Chasing After Art & Why I Do It

Evening Fishing by Tim Lingley

Evening Fishing by Tim Lingley

I admire and look up to anyone who has left the safety of a 9 to 5 job to pursue their dreams. Many who consider this just have their heads in the clouds, but those who actively pursue it know how difficult it can be. For those who are desperate to get out but don’t know what they’d do if they had the chance, Purpose Fairy writes about Following Your Passion and Finding Your Purpose.

Out of clutter, find simplicity. From discord, find harmony. In the middle of difficulty lies opportunity. ~ Albert Einstein

My drive to pursue art came from the desperation to break the monotonous cycle of my creatively-draining 9 to 5. Some people are already born with the drive they need to reach their goals, and some have to develop it over time.

Much of my life was laid out for me already, so I had no real reason to look at myself and ask what I really wanted. After high school, community college was the obvious choice for me because my program allowed me to live at home, pay super cheap tuition, and almost guaranteed a high-paying job upon graduation. I figured that if I had good money working regular hours, I could do art outside of work whenever I felt like it.

It wasn’t until much later that I started asking myself why I was spending so much of my day doing something that wasn’t fulfilling, something that was actually making me miserable. I’d just assumed that people toiled away a work all day whether they liked to or not, that it was just a part of life.

It was only then that I began asking myself what I really wanted out of life. It’s a hard way to go about it, but at the same time, if I hadn’t come to it this way, maybe I wouldn’t have been driven enough to pursue it to my fullest ability.

But, how do you find your passion and the drive to pursue it? The article starts us off with this:

1. Think about your childhood.

Growing up, drawing was always there from as far back as I can remember. I loved art classes all through school and drew in all the notebooks I had. I even did a painting workshop in middle school and got a radio interview out of it. It’s really encouraging to look back at those notebooks; since I was drawing every day I made a ton of progress and improved a lot, even though I wasn’t really trying.

I had no time for it in college, and that’s when I starting feeling down and out. I’m sure it also had to do with the large amount of stress I was under, but after I started work and settled in, there was still something missing in my life.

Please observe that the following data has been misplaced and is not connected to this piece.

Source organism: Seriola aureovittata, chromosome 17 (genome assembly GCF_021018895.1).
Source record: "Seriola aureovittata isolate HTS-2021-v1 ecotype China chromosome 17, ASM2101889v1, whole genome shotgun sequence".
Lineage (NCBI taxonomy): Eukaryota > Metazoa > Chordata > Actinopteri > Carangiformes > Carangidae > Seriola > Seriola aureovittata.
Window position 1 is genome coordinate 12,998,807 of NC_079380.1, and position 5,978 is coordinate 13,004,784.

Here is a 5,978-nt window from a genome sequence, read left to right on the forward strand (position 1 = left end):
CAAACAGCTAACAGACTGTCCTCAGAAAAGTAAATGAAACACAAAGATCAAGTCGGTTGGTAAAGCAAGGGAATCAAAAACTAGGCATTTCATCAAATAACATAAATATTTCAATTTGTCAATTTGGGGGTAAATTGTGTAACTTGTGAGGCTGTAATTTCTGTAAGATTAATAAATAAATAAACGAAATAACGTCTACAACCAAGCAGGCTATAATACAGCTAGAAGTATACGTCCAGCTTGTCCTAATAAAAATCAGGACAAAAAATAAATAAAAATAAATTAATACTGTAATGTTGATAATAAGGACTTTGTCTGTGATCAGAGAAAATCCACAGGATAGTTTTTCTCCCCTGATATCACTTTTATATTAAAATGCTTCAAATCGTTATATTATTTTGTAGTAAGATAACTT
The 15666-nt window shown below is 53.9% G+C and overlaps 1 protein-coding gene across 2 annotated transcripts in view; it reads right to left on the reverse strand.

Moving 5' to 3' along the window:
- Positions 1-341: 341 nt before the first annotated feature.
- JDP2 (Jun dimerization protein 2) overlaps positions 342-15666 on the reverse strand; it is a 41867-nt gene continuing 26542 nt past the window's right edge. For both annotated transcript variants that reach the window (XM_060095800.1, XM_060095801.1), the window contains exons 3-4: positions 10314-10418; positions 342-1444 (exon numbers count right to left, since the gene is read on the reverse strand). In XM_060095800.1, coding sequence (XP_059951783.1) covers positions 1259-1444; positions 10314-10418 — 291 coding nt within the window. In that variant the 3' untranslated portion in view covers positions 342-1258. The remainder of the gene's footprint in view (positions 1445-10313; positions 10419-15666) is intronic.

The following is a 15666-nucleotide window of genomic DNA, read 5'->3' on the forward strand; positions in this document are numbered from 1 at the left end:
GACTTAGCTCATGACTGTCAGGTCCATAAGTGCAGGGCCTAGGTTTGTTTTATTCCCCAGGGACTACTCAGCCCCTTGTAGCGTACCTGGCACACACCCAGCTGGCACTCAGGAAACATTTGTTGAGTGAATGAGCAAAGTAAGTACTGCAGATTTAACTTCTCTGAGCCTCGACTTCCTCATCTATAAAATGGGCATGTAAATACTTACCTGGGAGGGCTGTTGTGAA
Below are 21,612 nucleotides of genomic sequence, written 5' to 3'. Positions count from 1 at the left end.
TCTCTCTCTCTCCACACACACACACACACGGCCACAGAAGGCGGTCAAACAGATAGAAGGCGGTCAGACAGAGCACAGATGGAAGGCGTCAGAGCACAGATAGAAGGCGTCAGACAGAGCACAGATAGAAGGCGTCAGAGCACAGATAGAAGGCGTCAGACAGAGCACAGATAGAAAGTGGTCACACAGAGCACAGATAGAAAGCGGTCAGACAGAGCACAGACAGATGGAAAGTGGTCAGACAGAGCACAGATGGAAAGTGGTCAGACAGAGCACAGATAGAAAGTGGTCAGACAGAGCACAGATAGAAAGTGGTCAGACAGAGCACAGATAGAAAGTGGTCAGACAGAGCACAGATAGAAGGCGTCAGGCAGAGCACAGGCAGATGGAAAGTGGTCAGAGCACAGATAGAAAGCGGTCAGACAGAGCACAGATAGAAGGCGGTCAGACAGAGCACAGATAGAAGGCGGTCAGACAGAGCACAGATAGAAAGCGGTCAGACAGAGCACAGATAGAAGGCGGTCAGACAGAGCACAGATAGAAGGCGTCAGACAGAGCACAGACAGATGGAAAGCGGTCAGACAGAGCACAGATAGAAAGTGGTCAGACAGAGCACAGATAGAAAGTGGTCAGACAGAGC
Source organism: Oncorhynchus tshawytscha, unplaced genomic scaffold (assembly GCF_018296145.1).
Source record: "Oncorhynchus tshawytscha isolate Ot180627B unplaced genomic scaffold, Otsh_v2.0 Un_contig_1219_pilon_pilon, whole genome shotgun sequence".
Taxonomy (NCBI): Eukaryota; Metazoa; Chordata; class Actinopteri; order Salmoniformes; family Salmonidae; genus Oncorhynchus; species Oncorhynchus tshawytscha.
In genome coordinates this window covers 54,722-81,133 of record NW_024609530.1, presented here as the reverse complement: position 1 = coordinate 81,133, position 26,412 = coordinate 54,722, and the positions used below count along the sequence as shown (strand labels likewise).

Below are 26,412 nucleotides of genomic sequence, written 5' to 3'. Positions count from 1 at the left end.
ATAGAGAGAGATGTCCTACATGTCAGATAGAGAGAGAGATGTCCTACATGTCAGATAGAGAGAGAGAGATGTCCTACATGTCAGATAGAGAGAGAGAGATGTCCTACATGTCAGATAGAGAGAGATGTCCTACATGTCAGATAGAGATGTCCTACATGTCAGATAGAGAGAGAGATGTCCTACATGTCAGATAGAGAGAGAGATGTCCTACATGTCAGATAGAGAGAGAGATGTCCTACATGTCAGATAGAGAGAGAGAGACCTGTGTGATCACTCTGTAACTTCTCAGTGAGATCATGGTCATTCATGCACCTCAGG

Ask yourself, If I had 1 million dollars, how would my life look like and start from there.

Jot down all the things youʼre good at, all the things youʼve ever wanted to do, all the things youʼd do if you could. You donʼt need to be rational here, just write for at least 10 minutes. Try not to let your ego take over. Just let the words roll out.

After making that list, choose one or two items that really stick out at you. Try not to be overly critical in this phase. Honestly ask yourself why you haven’t pursued those things yet. Look into what it would take to achieve those goals. You might be surprised at how easy some of them could be!

On leading a full-time creative life, Spencer Lum tells it like it is:

I can give no insights, I can offer no formulas. There are no promises here. What you get is what you get. But if you’re willing to take a gamble, I’ll bet on you. If you’re willing to put it out there, if you’re willing to fail, if you’re willing to let go of it all, thumb your nose at the world, and do it your way, I’ll believe in you. You may not find what you want, but you’ll find what you need. Want is easily known, but need is a thing that only reveals itself in retrospect.

Following your dreams, particularly in a creative field is not the path of least resistance. It’s not even an option that will get you a lot of support. No one will hold your hand, few will tell you (and actually mean it) that it’s the right thing to do. It’s a humongous test of self-discipline and perseverance.

So if it’s so difficult, why should you pursue it? I can’t answer that for you, I can only answer why I do it.

I left my job and safety net back home to pursue art because of those moments when I’m drawing, or inking, or painting when nothing else exists but the paper or canvas. Putting the brush to canvas, or the pencil to paper, just feels right.  I’d liken it to meditation, finding your center or even touching the divine. It feels like I’m doing what I’ve been made to do. It gives me a deep satisfaction and love for life that few other things do. Even if those moments are fleeting it’s worth chasing after them.

It all boils down to this: If I’m going to be spending the majority of my days and my life working on something, shouldn’t it be something I love and feel good about rather than something I don’t care about, or worse, something that makes me feel bad? Work is work and I’d rather be working towards artistic goals than anything else.

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2 responses to “Chasing After Art & Why I Do It

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